Finnish local gov't scheme loses €4.3bn
FINLAND - The Local Government Pensions Institution (Keva) reported a negative net investment return of 20.6% in 2008, as the value of its assets fell to €20bn.
Preliminary figures published ahead of the annual report in May 2009 showed only fixed-income and real estate investment produced positive returns as the value of the pension fund fell from €24.3bn to €20bn in 2008, a drop of 17.9%.
The figures showed fixed-income produced the highest return of 2.7%, and real estate yielded the only other positive result of 0.7%, while the equity holdings returned -41.9%, and hedge funds yielded -17.1%, albeit private equity also performed poorly with a return of -15.5%, and commodities added -3.4%.
Timo Viherkenttä, deputy chief executive of Keva, said: "The decline in the value of assets in 2007 set off a downward spiral, which has continued despite the extraordinary measures taken by governments and central banks. Beginning in the autumn of 2008, investment markets have also been weighed down by a rapidly deteriorating outlook for the real economy. We still don't see any clear indications of sustainable market recovery."
At the end of the year "just over one-fifth of all investments were made in Finland", and the overall asset allocation of the scheme, which is responsible for the earnings-related pension for local government employees, included 48.7% in fixed income - an increase from 39.8% in 2007 - while equity investments fell from 47.9% to 36.6%.
Meanwhile, the allocation to real estate increased to 10.6%, up from 8%, and while private equity and hedge fund investments remained constant at 3.4% and 0.7% respectively, the 0.2% allocation to commodities was reduced to 0% by the end of 2008.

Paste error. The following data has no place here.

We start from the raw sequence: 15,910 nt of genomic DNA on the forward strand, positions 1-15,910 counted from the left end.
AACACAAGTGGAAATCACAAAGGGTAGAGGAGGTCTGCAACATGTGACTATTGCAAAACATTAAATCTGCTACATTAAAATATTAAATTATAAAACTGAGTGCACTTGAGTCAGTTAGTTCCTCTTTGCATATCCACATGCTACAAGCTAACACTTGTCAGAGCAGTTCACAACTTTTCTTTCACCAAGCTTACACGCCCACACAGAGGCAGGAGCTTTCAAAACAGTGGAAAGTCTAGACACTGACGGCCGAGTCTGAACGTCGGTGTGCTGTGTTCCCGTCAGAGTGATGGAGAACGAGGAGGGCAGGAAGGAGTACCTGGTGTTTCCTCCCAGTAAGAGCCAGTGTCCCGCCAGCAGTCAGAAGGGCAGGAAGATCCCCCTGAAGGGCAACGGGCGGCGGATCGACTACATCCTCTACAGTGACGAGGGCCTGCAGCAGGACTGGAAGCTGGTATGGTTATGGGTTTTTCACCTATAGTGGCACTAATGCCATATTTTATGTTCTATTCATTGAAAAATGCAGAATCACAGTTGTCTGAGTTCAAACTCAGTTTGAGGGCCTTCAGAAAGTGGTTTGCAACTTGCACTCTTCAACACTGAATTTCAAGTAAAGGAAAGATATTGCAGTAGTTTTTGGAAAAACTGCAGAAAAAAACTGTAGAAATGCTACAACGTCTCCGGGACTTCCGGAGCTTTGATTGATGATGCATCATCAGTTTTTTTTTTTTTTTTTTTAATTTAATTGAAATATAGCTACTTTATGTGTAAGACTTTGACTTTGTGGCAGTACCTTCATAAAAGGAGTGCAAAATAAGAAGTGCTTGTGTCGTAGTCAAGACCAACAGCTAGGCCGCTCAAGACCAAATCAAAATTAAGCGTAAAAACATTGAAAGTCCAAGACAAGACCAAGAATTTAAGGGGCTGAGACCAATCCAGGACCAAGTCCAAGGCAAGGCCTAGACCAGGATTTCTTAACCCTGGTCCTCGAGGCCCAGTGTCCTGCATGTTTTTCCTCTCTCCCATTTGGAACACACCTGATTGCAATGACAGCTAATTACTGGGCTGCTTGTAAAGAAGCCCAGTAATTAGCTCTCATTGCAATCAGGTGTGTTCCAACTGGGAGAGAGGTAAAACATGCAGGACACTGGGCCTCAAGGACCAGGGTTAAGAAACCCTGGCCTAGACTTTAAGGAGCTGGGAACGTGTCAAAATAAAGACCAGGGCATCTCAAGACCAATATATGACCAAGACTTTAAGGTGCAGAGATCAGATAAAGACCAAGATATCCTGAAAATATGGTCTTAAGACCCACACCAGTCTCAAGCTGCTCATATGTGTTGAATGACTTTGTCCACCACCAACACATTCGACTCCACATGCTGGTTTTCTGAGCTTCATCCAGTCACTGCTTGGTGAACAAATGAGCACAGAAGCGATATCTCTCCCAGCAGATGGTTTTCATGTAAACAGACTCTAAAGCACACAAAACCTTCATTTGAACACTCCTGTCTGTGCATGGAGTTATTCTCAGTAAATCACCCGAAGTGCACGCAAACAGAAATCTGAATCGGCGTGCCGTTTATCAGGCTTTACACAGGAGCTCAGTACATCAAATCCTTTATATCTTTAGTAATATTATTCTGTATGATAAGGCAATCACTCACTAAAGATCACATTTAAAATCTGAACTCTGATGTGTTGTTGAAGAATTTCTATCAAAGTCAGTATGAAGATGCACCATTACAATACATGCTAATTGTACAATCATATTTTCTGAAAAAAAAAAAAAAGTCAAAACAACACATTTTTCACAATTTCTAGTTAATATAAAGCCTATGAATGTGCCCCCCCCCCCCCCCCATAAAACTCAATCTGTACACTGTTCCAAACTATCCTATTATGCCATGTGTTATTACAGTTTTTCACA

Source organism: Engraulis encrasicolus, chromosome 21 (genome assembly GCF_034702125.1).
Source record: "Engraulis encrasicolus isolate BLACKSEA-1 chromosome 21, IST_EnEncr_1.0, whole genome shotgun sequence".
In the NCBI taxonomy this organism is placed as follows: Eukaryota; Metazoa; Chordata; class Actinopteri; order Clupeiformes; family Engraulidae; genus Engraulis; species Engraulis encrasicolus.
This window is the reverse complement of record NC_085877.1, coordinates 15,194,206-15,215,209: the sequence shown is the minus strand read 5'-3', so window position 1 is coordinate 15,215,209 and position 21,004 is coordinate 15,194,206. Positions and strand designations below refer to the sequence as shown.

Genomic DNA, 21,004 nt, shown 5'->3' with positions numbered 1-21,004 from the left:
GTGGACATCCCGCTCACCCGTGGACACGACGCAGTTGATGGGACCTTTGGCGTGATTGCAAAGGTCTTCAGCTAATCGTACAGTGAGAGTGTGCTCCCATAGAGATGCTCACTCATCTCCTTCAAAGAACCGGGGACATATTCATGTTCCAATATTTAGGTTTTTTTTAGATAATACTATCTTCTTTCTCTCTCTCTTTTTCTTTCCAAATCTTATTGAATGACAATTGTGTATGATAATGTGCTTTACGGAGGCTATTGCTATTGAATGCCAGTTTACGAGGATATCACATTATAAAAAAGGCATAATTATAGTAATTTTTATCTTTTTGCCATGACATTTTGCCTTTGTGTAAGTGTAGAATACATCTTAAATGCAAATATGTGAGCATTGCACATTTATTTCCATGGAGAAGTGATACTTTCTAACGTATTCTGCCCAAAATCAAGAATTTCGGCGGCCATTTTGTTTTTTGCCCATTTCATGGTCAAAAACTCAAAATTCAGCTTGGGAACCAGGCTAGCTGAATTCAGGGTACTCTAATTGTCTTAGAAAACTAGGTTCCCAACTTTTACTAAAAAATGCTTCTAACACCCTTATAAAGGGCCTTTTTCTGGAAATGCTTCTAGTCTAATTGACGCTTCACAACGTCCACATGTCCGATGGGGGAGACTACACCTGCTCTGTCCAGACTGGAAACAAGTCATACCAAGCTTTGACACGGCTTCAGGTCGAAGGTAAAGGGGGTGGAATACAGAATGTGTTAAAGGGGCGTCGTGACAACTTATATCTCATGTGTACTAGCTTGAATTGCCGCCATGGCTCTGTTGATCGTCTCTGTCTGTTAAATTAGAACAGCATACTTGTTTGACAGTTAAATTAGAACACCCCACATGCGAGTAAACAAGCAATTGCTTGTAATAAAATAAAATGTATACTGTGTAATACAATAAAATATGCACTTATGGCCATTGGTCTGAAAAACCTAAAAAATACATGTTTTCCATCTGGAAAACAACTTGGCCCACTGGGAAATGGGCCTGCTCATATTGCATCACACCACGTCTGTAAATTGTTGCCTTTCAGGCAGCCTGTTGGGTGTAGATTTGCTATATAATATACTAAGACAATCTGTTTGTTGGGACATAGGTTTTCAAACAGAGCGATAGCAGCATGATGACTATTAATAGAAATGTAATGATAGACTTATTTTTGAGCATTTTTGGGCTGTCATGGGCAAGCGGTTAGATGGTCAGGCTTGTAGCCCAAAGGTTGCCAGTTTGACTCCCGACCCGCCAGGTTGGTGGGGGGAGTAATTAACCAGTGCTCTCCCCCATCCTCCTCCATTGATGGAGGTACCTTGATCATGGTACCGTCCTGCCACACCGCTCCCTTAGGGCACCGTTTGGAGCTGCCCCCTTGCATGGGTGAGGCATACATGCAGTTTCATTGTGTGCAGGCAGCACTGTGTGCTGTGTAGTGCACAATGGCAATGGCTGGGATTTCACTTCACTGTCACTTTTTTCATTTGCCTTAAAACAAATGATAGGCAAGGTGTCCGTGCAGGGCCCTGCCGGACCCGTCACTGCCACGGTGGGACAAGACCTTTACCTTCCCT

Markku Kauppinen, chief executive of Keva, claimed 2008 was "bipartite" as the investment returns were negative but the development of the pensions operations was "strengthened" with an "excellent result" as contribution income increased 5.8% to €3.9bn.
Kauppinen said: "The crisis on the financial markets had a significant impact on equity investments, which dragged the overall portfolio return into the red. We may be facing a fairly long period of lower than expected growth, which means that we will have to exercise caution in predicting investment returns. In the near future, we won't be seeing the kind of returns we used to enjoy."
That said, the organisation reported it achieved a cumulative real return of 2% a year between 1988 and 2008, and Kauppinen suggested the drop in market values will offer "good opportunities to Finnish pension insurers, which are solvent and debt-free, when the expected return on investments and, in particular, equity investments eventually improves".
"Despite the poor performance in investments, the financial foundation of the municipal pension system is sound. Contribution income increased by approximately 6% and, according to long-term financial forecasts, stabilising the contribution of municipal employers at current levels is still possible," added Kauppinen.
Figures showed in 2008 the institution paid out around €2.8bn in pension benefits, a 7.1% increase on the previous year, as over 13,000 members retired to bring the total number of pensioners receiving benefits from Keva to 321,876, while the number of people insured reached 495,000.
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